“And, behold, there arose a great tempest in the sea, insomuch that the ship was covered with the waves: but he was asleep. And his disciples came to him, and awoke him, saying, Lord, save us: we perish. And he saith unto them, Why are ye fearful, O ye of little faith? Then he arose, and rebuked the winds and the sea; and there was a great calm.”
There is not one of us who has not experienced fear in some form or another. For some, it may be the fear of failing, the fear of dying, or the fear of the unknown. For others, it might be the fear of losing employment, the fear of leaving home, or the fear of being rejected. The disciples were in the midst of a terrible storm in the sea, and fear had overtaken them.
When you think about it, just as storms are a part of life on the sea, storms are a part of life on the land. We all are going to face storms. This was a “great tempest” for the experienced sailors. That is the kind of storm that causes us to fear. We would not be afraid if there were no storms, and we would probably not fear if the storm were small and short-lived. When our trials are intense and we do not know how or when they will end, fear seeks to take hold of us.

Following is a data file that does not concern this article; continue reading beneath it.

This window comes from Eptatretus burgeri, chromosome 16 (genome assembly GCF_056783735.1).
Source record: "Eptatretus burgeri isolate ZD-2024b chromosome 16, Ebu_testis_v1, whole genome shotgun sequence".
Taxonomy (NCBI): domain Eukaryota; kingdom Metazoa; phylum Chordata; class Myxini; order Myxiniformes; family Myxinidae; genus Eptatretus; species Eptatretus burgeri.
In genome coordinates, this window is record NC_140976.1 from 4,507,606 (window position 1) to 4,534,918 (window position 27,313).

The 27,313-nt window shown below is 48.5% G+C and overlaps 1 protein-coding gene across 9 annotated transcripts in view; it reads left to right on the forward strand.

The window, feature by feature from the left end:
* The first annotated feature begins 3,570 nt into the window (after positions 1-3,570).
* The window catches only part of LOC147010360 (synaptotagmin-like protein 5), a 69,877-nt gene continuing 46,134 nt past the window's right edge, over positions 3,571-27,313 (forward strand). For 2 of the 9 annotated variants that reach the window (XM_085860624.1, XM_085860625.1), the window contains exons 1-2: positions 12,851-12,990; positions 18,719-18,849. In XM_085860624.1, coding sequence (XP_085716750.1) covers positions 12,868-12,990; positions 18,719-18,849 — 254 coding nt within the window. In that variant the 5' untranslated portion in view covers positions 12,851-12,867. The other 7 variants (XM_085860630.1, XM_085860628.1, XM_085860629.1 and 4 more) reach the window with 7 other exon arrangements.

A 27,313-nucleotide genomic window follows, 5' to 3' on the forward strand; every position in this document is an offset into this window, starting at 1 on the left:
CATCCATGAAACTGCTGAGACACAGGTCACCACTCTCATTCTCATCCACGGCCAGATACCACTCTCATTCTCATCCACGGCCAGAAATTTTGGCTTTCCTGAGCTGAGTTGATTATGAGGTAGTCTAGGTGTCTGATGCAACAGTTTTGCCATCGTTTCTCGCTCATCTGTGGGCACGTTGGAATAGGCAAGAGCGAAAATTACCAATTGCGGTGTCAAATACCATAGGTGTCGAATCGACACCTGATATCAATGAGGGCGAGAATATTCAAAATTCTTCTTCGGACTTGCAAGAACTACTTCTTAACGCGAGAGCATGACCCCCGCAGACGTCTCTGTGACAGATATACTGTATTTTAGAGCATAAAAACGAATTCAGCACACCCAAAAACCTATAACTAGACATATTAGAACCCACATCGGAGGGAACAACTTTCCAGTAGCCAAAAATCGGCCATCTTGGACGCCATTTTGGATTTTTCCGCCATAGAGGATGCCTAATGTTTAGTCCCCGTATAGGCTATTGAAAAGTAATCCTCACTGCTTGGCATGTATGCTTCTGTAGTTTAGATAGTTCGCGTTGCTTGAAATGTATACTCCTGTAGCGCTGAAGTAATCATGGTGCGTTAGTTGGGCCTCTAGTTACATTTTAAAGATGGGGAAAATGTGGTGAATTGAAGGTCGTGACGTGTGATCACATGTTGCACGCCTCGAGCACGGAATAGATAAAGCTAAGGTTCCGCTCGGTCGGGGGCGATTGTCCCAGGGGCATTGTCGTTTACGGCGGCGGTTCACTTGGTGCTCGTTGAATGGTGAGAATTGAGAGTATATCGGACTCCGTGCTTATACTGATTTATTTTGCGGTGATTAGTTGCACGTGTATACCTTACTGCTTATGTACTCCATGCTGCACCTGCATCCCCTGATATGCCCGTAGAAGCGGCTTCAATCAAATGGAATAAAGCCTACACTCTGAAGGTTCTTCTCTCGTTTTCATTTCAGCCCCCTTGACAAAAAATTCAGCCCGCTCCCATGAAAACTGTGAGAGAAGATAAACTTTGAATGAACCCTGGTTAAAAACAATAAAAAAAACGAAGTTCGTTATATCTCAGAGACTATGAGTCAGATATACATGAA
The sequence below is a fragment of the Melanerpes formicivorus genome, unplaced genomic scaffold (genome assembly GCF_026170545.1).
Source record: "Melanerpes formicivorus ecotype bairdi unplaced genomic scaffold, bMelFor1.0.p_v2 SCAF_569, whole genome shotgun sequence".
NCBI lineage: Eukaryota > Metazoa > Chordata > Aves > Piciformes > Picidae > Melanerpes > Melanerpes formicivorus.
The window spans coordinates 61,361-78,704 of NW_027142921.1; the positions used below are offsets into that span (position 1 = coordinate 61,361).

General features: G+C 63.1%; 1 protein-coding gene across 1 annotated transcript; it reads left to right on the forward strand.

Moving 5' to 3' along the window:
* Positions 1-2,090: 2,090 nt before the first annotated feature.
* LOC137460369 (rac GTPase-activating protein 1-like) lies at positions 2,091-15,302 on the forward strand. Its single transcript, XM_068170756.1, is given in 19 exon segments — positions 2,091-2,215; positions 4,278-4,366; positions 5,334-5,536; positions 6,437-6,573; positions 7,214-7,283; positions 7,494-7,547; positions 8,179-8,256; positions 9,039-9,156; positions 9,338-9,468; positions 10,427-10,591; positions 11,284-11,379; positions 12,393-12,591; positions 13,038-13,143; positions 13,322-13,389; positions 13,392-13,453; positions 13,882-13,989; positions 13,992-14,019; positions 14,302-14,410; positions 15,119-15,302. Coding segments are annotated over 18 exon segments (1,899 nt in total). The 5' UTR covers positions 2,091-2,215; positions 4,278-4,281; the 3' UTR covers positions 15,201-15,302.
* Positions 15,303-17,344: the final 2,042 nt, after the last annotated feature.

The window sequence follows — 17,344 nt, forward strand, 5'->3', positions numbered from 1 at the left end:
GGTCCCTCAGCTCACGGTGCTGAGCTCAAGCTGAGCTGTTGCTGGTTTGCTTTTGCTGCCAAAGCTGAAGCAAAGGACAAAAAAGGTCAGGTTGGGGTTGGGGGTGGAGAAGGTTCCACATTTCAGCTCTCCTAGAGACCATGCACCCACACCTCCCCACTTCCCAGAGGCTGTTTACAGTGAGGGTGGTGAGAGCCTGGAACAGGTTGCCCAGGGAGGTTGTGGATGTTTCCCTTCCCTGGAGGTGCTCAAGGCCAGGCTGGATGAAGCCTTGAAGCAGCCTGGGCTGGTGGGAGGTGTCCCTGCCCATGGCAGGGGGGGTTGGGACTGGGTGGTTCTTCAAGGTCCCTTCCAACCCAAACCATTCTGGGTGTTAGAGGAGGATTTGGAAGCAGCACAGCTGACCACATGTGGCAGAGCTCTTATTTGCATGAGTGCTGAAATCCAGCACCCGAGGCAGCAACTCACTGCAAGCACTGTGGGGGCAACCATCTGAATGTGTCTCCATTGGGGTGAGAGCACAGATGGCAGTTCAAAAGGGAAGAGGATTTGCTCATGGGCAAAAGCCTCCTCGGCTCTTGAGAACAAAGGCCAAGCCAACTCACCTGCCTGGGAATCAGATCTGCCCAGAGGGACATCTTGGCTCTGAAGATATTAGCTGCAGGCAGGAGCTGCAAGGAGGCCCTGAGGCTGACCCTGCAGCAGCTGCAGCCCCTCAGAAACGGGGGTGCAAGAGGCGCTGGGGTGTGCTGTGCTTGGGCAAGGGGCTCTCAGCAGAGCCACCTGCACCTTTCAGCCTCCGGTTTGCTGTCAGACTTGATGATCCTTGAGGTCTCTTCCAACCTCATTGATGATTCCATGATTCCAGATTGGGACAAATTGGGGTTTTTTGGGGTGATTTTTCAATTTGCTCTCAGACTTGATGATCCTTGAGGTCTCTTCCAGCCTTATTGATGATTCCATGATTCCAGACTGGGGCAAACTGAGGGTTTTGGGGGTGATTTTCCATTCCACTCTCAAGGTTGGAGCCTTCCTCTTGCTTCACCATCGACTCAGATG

Jesus was not concerned in the least bit, for He was sleeping throughout the whole thing. When Jesus was awakened, He asked the question, “Why are ye fearful?” He did not ask if they were afraid, but why they were afraid. We should personalize this question. Why are we sometimes so fearful?
One obvious reason we can be overtaken with fear is because we are not trusting the Lord. Jesus said to these disciples, “O ye of little faith.” When fear fills our hearts, it must be that we are not relying on the Savior. He wants us, as children of God, to trust Him in the practical daily circumstances of life, but especially in our storms and trials. At times we are given to fear because we have the tendency to expect the worst. The disciples were convinced they were perishing. Fear has a way of multiplying itself. The more we think about a potential danger, the more severe it becomes to us. Very often when a trial passes, we are stricken that it was not nearly as tragic as we had imagined it to be. We are also fearful when we forget that we are not alone. Jesus is always with us. With the Master on board, surely we can trust Him to see us through.